Westerfield and three other members piecing together heroin legislation for next session
09/08/2014 06:50 PM
Senate Judiciary Chair Sen. Whitney Westerfield, R-Hopkinsville, says a small group of lawmakers is working behind the scenes to reach an agreement on heroin legislation before the 2015 session begins in January.
“We’ve started working on it the moment we adjourned,” Westerfield said.
Westerfield along with House Judiciary Chair Rep. John Tilley, D-Hopkinsville, and two other lawmakers — Sen. Chris McDaniel, R-Taylor Mill, and Sen. Morgan McGarvey, D-Louisville, make up the group who are working towards legislation next session.
“The four of us have gotten together to kind of put our heads together on a version of a bill. We’ve been looking at different language versions of last year’s bill and the bill before that trying to find language we can agree on,” Westerfield said adding that the group is working as a bipartisan mix of House and Senate in the group.
The General Assembly failed in the 2014 session to pass any legislation to deal with the rise of heroin in Kentucky — something members of both chambers had said was one of the most important issues to deal with.
Westerfield said all members feel the need to pass legislation now the trick is finding the right elements of a bill which solves the problem, and can pass the legislature.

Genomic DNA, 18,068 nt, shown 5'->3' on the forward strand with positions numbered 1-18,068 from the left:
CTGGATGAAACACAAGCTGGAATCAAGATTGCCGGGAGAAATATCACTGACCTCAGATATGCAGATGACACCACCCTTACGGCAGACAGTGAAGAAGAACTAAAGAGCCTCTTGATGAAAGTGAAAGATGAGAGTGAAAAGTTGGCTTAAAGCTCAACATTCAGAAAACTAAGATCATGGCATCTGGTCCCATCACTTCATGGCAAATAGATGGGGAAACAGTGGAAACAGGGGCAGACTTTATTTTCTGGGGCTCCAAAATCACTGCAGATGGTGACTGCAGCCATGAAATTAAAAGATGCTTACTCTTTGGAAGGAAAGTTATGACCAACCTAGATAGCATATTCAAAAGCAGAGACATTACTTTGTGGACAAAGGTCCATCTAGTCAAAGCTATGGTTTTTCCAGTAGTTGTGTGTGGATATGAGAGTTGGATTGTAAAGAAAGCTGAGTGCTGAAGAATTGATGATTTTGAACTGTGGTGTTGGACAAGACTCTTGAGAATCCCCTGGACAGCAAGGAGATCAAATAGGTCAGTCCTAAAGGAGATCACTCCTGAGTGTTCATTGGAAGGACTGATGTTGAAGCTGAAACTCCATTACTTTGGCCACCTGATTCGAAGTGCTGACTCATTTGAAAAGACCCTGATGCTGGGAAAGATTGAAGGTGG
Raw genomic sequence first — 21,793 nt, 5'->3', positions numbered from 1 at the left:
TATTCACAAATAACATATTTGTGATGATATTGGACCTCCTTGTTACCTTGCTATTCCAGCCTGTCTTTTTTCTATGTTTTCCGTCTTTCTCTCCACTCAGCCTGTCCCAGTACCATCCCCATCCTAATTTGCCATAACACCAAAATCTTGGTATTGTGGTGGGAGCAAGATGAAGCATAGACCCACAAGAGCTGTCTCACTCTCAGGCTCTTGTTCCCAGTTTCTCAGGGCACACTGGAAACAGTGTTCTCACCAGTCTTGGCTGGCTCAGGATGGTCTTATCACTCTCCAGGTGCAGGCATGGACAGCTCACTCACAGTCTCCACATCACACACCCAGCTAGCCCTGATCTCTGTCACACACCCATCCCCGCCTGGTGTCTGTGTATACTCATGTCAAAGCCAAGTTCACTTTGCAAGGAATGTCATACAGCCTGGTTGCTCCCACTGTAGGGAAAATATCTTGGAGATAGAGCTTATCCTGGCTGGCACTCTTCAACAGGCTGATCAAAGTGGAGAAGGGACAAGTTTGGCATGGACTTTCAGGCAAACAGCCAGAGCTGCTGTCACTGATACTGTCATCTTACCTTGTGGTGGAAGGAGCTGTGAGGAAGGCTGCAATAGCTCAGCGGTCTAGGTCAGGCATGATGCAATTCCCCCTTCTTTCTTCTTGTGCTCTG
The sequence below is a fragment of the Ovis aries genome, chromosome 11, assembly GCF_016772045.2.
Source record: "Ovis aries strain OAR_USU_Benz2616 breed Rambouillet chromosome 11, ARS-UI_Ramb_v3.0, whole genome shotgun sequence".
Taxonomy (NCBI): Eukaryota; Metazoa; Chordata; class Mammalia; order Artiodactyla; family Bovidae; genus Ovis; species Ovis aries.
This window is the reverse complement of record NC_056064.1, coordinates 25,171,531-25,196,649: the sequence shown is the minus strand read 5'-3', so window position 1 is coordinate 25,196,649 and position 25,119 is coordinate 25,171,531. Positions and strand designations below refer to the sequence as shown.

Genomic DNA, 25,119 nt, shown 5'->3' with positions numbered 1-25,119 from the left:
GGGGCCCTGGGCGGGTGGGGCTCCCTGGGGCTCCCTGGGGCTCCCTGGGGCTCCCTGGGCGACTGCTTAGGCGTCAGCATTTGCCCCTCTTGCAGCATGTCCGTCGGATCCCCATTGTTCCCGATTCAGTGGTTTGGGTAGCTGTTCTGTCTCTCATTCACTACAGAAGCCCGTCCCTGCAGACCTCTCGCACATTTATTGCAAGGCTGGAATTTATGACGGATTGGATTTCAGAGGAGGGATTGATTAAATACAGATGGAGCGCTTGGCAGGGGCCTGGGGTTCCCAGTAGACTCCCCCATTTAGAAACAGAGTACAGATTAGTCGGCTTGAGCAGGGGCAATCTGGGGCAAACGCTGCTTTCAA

“I won’t say that there’s anything that’s not on the table for what we could consider,” Westerfield said adding the group is also going through all of the amendments on the bill.
Westerfield said there are two main elements he feels the bill needs to accomplish — imposing harsher penalties on drug dealers caught trafficking heroin and providing treatment for those addicted.
“I want to be harder on the ones who are trafficking in it, but I also think we need to continue to expand on the growth of HB463 and the development of treatment options and those who are addicted to it,” Westerfield said.
Westerfield said he wants a tougher law than what is currently on the books, but he was not sure if the law needs to be as severe as it was first written by Sen. Katie Stine, R-Southgate, who wanted the ability to charge traffickers with homicide.
However he said, “I want them to look at Kentucky as a no man’s land for their business.”
Below the Fold
Trump's first budget proposal will "have a hard time getting much traction" in Congress, Yarmuth says
Son of state senator banned from 3rd floor of Capitol Annex says he will hire an attorney to clear his name
Subscribe and get the latest political intelligence delivered to your inbox.